Heidegger, M. (1971b). The thing (A. Hofstader, Trans.). In G. Gray (Ed.), Poetry, language, thought (pp. 165–182). New York, NY: Harper & Row.
Heidegger, M. (1993a). The question concerning technology. In D. Krell (Ed.), Basic writings (pp. 307–341). San Francisco: Harper.
Heidegger, M. (1993b). What calls for thinking. In D. Krell (Ed.), Basic writings (pp. 366–391). San Francisco: Harper.
Heidegger, M. (2001). The letters to Medard Boss, 1947–1971. In M. Boss (Ed.) Zollikon seminars (F. Mayr & R. Askay, Trans., pp. 235–292). Evanston, IL: Northwestern University Press.
Institute of Medicine. (2015). Measuring the impact of interprofessional education on collaborative practice and patient outcomes. Washington, DC: National Academies Press.
Interprofessional Education Collaborative. (2016). Core competencies for interprofessional collaborative practice: 2016 update. Washington, DC: Interprofessional Education Collaborative.
Jones, M., McCallin, A., & Shaw, S. (2014). Reflections from New Zealand: Facilitating cultural change. In D. Foreman, M. Jones, & J. Thistlethwaite (Eds.), Leadership development for interprofessional education and collaborative practice (pp. 179–195). London: Palgrave MacMillan.
Kumagai, A. K. (2014). From competencies to human interests: Ways of knowing and understanding in medical education. Academic Medicine, 89(7), 978–983. https://doi.org/10.1097/ACM.0000000000000234.
Landrum, B., Guilbeau, C., & Garza, G. (2017). Why teach? A projective life-world approach to understanding what teaching means to teachers. Qualitative Research in Education, 6(3), 327–351. https://doi.org/10.17583/qre.2017.2947
Laverty, S. M. (2003). Hermeneutic phenomenology and phenomenology: A comparison of historical and methodological considerations. International Journal of Qualitative Methods, 2(3), 1–29. Retrieved from http://www.ualberta.ca/~iiqm/backissues/2_3final/pdf/laverty.pdf.
Lawn, C., & Keane, N. (2011). The Gadamer dictionary. London: Bloomsbury Publishing.
Lingard, L. (2009). What we see and don’t see when we look at ‘competence’: Notes on a god term. Advances in Health Sciences Education, 14(5), 625–628. https://doi.org/10.1007/s10459-009-9206-y.
Nagelsmith, L. (1995). Competence: An evolving concept. The Journal of Continuing Education in Nursing, 26(6), 245–248.
O’Brien, M. (2004). Commentary on Heidegger’s “The question concerning technology”. In A. Cashin & J. Jirsa (Eds.), Thinking together. Proceedings of the IWM Junior Fellows’ Conference, Vol. 16. Vienna: IWM Junior Visiting Fellows’ Conferences. http://www.iwm.at/wp-content/uploads/jc-16-01.pdf.
Park, E., Ha, P. K., Eisele, D. W., Francis, H. W., & Kim, Y. J. (2015). Personal characteristics of residents may predict competency improvement. The Laryngoscope. https://doi.org/10.1002/lary.25744.
Reed, K. D., Hocking, C. S., & Smythe, L. A. (2011). Exploring the meaning of occupation: The case for phenomenology. Canadian Journal of Occupational Therapy, 78(5), 303–310. https://doi.org/10.2182/cjot.2011.78.5.5.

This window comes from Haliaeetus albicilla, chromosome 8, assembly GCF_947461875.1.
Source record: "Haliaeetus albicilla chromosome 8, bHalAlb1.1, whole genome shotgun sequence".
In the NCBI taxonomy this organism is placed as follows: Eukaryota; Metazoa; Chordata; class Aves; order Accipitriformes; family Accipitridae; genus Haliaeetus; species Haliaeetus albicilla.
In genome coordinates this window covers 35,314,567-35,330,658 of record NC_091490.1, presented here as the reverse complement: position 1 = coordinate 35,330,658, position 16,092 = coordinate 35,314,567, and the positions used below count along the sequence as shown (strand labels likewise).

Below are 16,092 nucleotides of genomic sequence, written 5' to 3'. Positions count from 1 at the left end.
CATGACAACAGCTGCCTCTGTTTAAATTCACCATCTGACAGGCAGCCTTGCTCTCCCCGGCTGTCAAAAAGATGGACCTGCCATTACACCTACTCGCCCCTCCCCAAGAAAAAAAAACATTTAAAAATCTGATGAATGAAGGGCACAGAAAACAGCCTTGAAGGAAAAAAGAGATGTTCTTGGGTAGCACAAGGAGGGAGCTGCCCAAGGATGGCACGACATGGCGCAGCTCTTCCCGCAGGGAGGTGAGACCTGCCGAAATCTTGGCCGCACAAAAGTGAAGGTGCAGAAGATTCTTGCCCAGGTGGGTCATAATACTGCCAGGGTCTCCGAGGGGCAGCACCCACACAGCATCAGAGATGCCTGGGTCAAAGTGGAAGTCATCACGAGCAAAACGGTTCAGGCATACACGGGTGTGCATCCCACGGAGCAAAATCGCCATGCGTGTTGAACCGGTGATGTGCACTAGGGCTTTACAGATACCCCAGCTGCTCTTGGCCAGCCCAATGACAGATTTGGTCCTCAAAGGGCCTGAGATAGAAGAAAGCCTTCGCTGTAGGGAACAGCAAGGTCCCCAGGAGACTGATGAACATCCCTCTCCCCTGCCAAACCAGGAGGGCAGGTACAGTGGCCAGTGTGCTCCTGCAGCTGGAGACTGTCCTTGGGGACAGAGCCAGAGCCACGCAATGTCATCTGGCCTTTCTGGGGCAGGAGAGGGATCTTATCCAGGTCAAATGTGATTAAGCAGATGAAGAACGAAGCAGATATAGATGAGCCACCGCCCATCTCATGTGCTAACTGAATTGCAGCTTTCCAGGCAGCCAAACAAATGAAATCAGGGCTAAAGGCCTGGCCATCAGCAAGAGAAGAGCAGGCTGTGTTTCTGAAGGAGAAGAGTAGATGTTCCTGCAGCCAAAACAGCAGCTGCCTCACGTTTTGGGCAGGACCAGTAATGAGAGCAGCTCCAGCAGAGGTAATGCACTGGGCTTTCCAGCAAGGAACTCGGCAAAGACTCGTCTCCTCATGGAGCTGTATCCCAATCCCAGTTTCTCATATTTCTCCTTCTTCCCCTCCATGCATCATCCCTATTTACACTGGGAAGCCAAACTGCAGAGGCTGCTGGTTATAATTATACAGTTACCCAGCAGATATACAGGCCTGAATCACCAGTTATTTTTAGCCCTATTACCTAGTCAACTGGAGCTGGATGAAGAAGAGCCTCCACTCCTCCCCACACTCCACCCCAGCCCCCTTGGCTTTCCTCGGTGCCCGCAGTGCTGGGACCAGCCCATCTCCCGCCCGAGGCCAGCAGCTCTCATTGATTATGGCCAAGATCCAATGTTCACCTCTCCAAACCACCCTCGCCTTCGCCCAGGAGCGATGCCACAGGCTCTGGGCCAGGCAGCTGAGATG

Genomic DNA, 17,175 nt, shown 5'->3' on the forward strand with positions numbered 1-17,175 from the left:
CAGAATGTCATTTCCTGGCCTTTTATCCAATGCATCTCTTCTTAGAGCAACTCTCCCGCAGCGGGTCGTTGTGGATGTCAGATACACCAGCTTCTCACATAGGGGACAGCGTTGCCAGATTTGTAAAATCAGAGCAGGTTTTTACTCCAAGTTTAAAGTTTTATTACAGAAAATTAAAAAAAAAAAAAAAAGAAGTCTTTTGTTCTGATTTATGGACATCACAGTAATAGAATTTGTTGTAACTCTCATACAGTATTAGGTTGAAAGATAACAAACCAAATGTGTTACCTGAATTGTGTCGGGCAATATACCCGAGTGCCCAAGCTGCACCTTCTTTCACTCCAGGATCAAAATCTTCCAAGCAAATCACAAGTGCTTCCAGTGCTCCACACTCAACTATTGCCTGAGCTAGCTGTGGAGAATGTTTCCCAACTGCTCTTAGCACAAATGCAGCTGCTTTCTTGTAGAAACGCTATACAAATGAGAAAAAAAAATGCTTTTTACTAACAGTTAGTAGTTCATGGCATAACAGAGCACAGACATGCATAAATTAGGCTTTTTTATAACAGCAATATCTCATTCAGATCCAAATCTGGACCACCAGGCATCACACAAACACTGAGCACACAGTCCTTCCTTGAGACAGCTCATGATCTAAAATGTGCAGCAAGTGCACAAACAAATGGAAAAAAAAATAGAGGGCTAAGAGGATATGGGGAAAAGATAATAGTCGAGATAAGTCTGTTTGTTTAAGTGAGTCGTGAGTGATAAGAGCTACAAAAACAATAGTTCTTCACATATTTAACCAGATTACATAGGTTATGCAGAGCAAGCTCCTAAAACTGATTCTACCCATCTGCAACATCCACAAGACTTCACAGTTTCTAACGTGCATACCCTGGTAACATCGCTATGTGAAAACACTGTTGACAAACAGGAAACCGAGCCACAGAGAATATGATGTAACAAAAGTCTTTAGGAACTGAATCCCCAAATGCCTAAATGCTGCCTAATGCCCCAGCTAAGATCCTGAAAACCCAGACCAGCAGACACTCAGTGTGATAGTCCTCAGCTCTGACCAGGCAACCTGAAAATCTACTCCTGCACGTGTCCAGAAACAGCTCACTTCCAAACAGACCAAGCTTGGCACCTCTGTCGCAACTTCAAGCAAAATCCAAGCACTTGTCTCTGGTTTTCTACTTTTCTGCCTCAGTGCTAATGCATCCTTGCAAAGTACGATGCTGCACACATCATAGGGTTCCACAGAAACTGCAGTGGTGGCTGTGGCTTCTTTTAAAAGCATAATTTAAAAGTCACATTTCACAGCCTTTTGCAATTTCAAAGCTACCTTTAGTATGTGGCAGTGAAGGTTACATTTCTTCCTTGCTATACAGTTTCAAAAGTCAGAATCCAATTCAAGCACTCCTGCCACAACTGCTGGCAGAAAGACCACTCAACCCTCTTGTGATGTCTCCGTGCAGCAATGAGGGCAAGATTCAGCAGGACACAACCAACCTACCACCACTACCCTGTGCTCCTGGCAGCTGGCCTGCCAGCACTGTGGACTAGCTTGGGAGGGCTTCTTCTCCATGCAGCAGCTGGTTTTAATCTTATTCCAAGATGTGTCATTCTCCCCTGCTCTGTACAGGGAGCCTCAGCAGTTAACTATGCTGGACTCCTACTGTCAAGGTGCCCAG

Reeves, S. (2012). The rise and rise of interprofessional competence. Journal of Interprofessional Care, 26, 253–255. https://doi.org/10.1080/13561820.2012.695542.
Reeves, S., Fox, A., & Hodges, B. (2009). The competency movement in the health professions: Ensuring consistent standards or reproducing conventional domains of practice? Advances in Health Sciences Education, 14(4), 451–453. https://doi.org/10.1007/s10459-009-9166-2.
Rocha, S. D. (2016). Education as mystery: The enchanting hope of desire. Educational Philosophy and Theory, 48(8), 811–826. https://doi.org/10.1080/00131857.2016.1165015.
Schmidt, L. (2006). Understanding hermeneutics. Stocksfield, MI: Acumen.
Sheehan, T. (2014). What, after all, was Heidegger about? Continental Philosophical Review, 47, 249–274.
Smythe, E. (2003). Uncovering the meaning of ‘being safe’ in practice. Contemporary Nurse, 14(2), 196–204. https://doi.org/10.5172/conu.14.2.196.
Smythe, E., & Spence, D. (2012). Re-viewing literature in hermeneutic research. International Journal of Qualitative Methods, 11(1), 12.
Smythe, E. A., & Spence, D. G. (1999). Doing phenomenological/hermeneutic research: A guide for beginners. [Book of readings, AUT Masters of Health Science], 1–4. Auckland, New Zealand: AUT.
Talbot, M. (2004). Monkey see, monkey do: A critique of the competency model in graduate medical education. Medical Education, 38(6), 587–592. https://doi.org/10.1046/j.1365-2923.2004.01794.x.
Thistlethwaite, J., Forman, D., Matthews, L., Rogers, G., Steketee, C., & Yassine, T. (2014). Competencies and frameworks in interprofessional education: A comparative analysis. Academic Medicine, 89(6), 869–875. https://doi.org/10.1097/ACM.0000000000000.249.
Thomson, I. (2016). Rethnking education after Heidegger: Teaching learning as ontological response-ability. Educational Philosophy and Theory. https://doi.org/10.1080/00131857.2016.1165018.
van Manen, M. (1990). Researching lived experience. Ontario: Althouse Press.
van Manen, M. (2014). Phenomenology of practice: Meaning-giving methods in phenomenological research and writing. Walnut Creek, CA: Left Coast Press.
Vilhauer, M. (2013). Gadamer and the game of understanding: Dialogue- play and opening to the other. In E. Ryall, W. Russell, & M. MacLean (Eds.), The philosophy of play (pp. 75–86). Abingdon, OX: Routledge.
World Health Organization. (2010). Framework of action on interprofessional education and collaborative practice. Retrieved from http://whqlibdoc.who.int/hq/2010/WHO_HRH_HPN_10.3_eng.pdf.
Springer Nature remains neutral with regard to jurisdictional claims in published maps and institutional affiliations.
About this article
Cite this article
Flood, B., Smythe, L., Hocking, C. et al. Interprofessional practice: beyond competence. Adv in Health Sci Educ 24, 489–501 (2019). https://doi.org/10.1007/s10459-019-09879-4
- Interprofessional practice
- Health professional education